In calculus, a differentiable function is a continuous function whose derivative exists at all points on its domain. That is, the graph of a differentiable function must have a (non-vertical) tangent line at each point in its domain, be relatively "smooth" (but not necessarily mathematically smooth), and cannot contain any breaks, corners, or cusps. Differentiability lays the foundational groundwork for important theorems in calculus such as the mean value theorem.
A function is differentiable at a point if
1) is continuous at and
2) the slope of tangent at point is well defined.
At point on the interval of the function , where the function is continuous on , there is a corner if
but both limits exist.
Note: Corners are not differentiable.
At point on the interval of the function , where the function is continuous on there is a cusp if exactly one of the following is true:
- and or
Note: Cusps are not differentiable
True or False?
If a function is everywhere continuous, then it is everywhere differentiable.
Example 1: The Weierstrass function is infinitely bumpy, so that at no point can you take a derivative. But it's everywhere connected.
Example:2 is everywhere continuous but it has a corner at We cannot find the derivatives at corners because the derivative is a limit and the derivative from the left of zero is not equal to the derivative of the right of zero.
A function is smooth along if the first derivative, , is continuous along
Mean Value Theorem For Derivatives
If a function is continuous on and differentiable on , then there exists at least a point such that .
For the function , find the value(s) of satisfying the mean value theorem on the interval .
We know that is continuous on and differentiable on , so there do exist values that satisfy the mean value theorem.
So, we want to know where the slope of the tangent equals the slope of the secant given by to on , which is
By the power rule, Set and solve the equation
Those two values are the values of whose slopes of the tangents equal the slope of the secant line from to on .
Mean Value Theorem For Integrals
Given a function on the interval if is continuous on and differentiable on , then there exists a point between and such that
Note: This enables you to determine the mean value of on the interval . Think about it this way: is the average height of , which enables you just to multiply by the width of the rectangle, , to get the area under the curve. So, by dividing both sides by , we can write the average value of like this:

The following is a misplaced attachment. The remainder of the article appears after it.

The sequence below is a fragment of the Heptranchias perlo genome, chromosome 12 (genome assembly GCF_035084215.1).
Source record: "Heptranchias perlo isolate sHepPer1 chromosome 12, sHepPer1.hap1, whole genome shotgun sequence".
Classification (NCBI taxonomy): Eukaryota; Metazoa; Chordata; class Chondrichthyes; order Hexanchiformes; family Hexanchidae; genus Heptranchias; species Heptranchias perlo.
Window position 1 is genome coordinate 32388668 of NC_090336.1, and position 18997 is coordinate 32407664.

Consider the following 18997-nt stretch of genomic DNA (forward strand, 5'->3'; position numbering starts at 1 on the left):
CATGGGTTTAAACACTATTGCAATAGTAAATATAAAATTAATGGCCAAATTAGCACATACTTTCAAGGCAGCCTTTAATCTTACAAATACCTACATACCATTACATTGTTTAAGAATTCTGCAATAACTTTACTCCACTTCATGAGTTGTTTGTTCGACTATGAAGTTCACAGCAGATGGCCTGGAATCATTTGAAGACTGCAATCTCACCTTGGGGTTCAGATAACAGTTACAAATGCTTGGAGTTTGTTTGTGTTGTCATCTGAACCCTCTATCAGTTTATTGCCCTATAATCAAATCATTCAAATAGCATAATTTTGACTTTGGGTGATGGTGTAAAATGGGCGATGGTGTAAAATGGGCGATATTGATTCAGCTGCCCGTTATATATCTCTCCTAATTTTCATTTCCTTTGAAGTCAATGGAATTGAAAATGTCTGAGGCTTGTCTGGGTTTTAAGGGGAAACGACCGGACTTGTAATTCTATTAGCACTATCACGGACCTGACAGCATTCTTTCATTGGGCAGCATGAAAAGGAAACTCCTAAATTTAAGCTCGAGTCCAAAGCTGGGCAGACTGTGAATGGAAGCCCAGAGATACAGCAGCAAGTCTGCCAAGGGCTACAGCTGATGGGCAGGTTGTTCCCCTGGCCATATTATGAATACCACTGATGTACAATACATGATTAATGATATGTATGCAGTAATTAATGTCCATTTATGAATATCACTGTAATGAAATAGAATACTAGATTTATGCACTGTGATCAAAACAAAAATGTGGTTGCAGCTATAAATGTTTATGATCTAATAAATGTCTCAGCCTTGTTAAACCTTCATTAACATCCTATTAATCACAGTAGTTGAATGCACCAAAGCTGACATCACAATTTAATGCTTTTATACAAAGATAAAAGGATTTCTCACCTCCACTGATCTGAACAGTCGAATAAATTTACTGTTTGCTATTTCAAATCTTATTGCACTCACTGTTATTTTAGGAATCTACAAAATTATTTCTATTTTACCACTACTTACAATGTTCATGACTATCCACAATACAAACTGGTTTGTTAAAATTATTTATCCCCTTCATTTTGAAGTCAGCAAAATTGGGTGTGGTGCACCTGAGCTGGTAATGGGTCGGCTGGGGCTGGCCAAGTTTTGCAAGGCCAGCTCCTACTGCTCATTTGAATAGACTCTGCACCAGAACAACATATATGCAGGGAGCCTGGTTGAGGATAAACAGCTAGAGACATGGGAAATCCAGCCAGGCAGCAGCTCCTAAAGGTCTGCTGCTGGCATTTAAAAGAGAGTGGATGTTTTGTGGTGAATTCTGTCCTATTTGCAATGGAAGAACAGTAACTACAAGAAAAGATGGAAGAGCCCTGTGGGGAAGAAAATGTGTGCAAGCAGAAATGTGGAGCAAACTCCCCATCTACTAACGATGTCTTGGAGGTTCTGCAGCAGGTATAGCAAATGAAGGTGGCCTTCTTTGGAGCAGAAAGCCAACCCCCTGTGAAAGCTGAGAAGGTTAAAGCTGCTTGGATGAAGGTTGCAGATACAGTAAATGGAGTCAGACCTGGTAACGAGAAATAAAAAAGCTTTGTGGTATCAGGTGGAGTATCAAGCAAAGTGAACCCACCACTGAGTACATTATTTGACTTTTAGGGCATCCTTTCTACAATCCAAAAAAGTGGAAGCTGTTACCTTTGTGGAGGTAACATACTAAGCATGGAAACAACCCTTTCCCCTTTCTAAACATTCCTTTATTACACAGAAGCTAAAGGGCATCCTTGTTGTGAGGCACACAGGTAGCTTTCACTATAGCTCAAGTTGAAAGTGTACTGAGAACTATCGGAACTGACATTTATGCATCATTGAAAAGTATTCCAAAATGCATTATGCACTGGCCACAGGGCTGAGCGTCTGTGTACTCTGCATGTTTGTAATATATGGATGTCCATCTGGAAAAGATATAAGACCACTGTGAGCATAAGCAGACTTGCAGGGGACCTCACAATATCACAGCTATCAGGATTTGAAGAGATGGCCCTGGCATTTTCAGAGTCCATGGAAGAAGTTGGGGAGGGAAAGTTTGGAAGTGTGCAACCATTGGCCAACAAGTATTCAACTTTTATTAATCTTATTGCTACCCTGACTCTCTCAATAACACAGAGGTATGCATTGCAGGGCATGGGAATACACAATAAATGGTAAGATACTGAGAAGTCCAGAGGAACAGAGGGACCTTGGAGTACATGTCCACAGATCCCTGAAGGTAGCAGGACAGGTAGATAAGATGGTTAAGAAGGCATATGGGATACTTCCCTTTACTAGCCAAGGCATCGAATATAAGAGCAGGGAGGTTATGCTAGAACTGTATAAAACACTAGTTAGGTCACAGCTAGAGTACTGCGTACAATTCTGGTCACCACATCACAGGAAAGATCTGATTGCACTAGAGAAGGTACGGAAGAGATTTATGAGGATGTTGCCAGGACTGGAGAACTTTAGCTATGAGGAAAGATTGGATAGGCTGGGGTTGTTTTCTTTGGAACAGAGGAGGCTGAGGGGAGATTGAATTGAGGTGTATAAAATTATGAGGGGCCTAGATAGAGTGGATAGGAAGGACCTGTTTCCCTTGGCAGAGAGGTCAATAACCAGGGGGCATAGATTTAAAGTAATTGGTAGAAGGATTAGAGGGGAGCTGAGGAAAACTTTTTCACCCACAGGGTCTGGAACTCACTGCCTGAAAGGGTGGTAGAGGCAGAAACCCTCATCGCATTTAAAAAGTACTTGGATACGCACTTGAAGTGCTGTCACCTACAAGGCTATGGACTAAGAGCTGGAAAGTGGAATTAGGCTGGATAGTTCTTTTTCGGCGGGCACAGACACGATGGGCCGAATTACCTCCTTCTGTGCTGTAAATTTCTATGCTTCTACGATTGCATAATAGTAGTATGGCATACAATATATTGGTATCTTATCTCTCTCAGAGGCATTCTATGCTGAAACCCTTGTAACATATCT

Given the function , find the average value of from to .
We can find the length of a smooth curve along a certain interval Remember local linearity and tangent approximation? If we zoom in on a curve, eventually it starts to look like a line. So, is it not fair to say that if we a draw a secant line through and where and are within as let's call it approaches zero, the length of the secant line let's denote as is quite close to the length of the portion of curve cut off by and Additionally, if we have a , then we must have a , such that . Then . We can then sum all of these curve lengths together with regular partitions of and have an infinite number of curve lengths. So, we write
where is the partition along and there is an infinite number of partitions along
In calculus, what do we like to do with sums? Convert them into integrals! But do we have a Riemann sum? No. So we can't make it an integral quite yet. To get a Riemann sum, we need to have an , the height of a rectangle at any given partition, and , the width of a regular partition. But, we can factor out . So we get
which can be rewritten as
We can then write as .
Why are we allowed to do this? The mean value theorem for derivatives states that there is some point on the interval on such that the slope of the secant line from to equals . Except here, we replace with , because that's some point on our regular partition and we want a Riemann sum.
So now, we have our Riemann sum
and we now have our arc length formula:
Conceptual questions to consider:
- Why does the function have to be smooth in order to use the arc length formula?
- Didn't we say that And absolute value returns a positive value always. So then, how do we find arc length when is negative?
- How can we derive a formula for the arc length of a certain interval on a parametric curve? What conditions are necessary for the formula to work?
What is the length of the curve on
At first glance, you might say that is not smooth, because doesn't exist at . However, what if we make the curve smooth? Isn't it true that we can rewrite the function as If we look at , is that smooth? In a way, yes, because now , so we're good to go, and we can integrate in terms of .
We need to know , which is by the power rule, and thus the formula is
Using the calculator to evaluate this integral, we can find that the length of the curve on that interval comes out to about .